3 High-Cost Drug Trends That Drive Up Your Health Plan Spending

June 6, 2023

When it comes to managing benefits expenses, much of the focus tends to be on health plan usage while pharmacy spending often gets overlooked. With the continuous development of expensive new specialty medications and therapies, pharmacy coverage is set to become 50% of employer health plan spending within the next 10 years. Managing the financial impact of these emerging cost drivers will be critical in controlling benefits costs.

What’s Driving Costs?

Originally developed to treat complex or rare chronic diseases, mainstream specialty drugs have expanded from just a handful in the 1990s to more than 300 medications today, treating a variety of conditions. Drug manufacturers have also found a way to extend patents on new and high-cost medicines, effectively delaying the release of less expensive generics. This has allowed manufacturers to increase the price of medications virtually unchecked. The average annual cost of a specialty medication now exceeds $38,000.

Emerging Cost Drivers

Over the next several years, employers may look back at the high cost of specialty drugs as a drop in the bucket compared to the treatment innovations and usage trends that are set to significantly increase pharmacy spending:

Cellular and Genetic Therapies: These therapies have been developed to treat or cure specific diseases by modifying a patient’s genetic code. Ranging anywhere from $250,000 to $3.5 million per dose, costs for genetic therapies are much higher due to more complicated administration, the use of specialty pharmacies for distribution, and the life-altering nature of the treatments. Many also require in-patient hospitalizations, generating an additional health plan expense of $300,000 to $700,000 per claimant. With more treatments in the pipeline for FDA approval, these specialized therapies are highly likely to impact many more employers.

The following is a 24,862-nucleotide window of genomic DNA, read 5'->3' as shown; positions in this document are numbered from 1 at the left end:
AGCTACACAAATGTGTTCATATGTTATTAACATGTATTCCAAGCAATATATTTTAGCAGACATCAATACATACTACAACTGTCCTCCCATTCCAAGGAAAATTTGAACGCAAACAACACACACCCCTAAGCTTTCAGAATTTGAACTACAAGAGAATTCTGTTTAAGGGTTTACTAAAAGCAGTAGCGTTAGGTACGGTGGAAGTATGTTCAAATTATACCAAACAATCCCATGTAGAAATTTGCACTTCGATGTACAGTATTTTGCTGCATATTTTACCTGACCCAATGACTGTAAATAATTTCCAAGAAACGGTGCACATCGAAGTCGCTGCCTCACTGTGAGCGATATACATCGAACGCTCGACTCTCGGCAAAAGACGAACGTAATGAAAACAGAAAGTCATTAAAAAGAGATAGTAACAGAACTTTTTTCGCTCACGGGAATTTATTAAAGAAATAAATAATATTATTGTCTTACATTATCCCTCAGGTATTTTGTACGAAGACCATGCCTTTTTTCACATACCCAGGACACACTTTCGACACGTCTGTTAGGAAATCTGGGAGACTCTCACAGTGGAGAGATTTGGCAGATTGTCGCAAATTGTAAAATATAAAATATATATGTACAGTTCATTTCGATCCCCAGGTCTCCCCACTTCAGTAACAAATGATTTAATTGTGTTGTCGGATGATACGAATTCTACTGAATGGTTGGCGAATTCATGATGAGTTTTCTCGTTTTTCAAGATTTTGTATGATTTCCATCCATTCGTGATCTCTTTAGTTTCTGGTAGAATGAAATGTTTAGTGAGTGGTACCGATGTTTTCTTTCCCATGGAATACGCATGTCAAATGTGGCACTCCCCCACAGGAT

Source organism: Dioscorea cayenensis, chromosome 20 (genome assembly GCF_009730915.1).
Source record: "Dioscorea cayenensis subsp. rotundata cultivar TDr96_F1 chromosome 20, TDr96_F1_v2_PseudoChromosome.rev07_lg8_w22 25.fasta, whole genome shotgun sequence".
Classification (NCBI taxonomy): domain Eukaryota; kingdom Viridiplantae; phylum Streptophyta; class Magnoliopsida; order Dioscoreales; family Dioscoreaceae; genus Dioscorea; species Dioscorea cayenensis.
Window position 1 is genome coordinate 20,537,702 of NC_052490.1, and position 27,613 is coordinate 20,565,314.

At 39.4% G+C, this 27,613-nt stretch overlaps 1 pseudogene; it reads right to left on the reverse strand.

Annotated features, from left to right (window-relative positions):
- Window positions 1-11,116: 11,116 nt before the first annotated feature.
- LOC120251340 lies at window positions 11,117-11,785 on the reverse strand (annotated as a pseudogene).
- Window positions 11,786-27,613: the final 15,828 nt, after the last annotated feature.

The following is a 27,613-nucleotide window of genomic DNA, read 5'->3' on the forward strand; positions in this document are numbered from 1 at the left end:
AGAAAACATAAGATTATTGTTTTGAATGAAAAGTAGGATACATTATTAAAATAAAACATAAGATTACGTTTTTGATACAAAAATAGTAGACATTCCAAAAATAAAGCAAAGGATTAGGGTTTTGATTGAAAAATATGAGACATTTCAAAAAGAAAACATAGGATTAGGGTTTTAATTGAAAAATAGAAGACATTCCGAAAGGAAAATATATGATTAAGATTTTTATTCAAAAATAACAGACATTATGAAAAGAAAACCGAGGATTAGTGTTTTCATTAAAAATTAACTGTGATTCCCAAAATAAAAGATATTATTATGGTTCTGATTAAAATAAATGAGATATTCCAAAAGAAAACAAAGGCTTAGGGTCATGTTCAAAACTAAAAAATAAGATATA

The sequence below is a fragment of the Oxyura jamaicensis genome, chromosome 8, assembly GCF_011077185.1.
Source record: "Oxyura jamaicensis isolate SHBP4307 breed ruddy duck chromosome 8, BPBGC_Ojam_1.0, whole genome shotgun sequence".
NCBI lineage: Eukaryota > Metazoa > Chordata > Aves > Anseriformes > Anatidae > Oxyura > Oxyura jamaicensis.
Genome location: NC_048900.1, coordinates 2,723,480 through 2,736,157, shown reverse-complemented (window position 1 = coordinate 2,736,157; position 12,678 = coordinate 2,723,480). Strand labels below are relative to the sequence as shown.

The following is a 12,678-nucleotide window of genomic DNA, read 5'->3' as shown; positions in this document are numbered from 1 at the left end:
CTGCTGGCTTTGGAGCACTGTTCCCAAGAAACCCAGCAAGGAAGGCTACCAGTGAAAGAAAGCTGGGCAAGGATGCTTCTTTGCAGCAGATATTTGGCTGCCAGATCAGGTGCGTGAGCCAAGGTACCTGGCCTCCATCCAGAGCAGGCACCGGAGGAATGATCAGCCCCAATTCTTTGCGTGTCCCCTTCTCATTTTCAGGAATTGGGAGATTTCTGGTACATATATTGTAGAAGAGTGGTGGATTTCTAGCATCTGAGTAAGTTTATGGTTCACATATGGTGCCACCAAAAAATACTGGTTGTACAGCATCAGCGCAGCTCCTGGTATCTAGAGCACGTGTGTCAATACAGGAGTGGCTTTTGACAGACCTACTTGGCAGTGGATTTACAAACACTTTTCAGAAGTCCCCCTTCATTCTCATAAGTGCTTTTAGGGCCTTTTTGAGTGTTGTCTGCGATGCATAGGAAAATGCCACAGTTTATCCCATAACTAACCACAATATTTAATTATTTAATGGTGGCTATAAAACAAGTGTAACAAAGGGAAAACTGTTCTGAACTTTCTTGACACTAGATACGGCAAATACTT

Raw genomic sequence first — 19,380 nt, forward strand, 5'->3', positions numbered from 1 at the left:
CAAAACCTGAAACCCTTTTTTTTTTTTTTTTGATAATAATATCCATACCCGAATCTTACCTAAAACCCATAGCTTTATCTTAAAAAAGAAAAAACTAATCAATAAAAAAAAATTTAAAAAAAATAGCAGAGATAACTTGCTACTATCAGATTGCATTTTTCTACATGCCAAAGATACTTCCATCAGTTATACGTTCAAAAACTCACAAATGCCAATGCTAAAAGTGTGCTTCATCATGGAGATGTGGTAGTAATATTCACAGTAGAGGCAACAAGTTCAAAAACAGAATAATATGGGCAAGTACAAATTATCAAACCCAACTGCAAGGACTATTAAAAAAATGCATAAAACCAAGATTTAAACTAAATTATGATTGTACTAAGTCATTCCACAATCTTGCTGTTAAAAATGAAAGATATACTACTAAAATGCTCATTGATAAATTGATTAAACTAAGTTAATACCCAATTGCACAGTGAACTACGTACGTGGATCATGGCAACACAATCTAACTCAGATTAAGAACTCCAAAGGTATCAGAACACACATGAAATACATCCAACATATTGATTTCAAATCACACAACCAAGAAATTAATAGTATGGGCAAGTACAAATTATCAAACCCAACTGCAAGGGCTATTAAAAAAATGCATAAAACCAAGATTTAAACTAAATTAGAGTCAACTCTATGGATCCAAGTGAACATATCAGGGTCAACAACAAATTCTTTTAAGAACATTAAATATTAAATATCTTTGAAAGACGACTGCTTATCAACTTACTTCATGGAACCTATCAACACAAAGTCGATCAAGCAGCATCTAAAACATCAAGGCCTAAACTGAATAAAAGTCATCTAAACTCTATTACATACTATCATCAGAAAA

Off-Label Usage: Another potential cost driver for employers is the off-label usage of diabetes drugs for weight loss. Several injectable medications approved for use with Type 2 diabetes have also been found to contribute to weight loss. Referred to as glucagon-like protein-1 (GLP-1) receptor agonists, these medications mimic the GLP-1 hormone, which promotes insulin production and can help diabetic patients better control blood sugar levels. GLP-1 can also suppress appetite and prolong the sense of feeling full, resulting in patients eating less and losing weight.

While this class of drugs has demonstrated life-changing results for diabetics, it has also inspired thousands to try these medications off-label simply for weight loss. Priced around $1,200 per month for one dose, these medications usually require prior authorization from the pharmacy benefits manager (PBM) when prescribed to treat diabetes. However, they do not have the same restrictions when prescribed for weight loss. The growing popularity of these medications has led to shortages and increased cost exposures for employers.

Left unchecked, off-label usage can dramatically impact an employer’s bottom line. Employers should ensure that their PBM strictly enforces prior authorization requirements, or consider using a third party to provide such authorizations. Given the high cost and other alternatives, employers should strongly consider limiting access for off-label usage. 

Reduce the impact of specialty medications on your health plan spending. Contact your local USI benefits consultant or email ebsolutions@usi.com to learn more about these and other solutions designed to help you control employee benefits costs.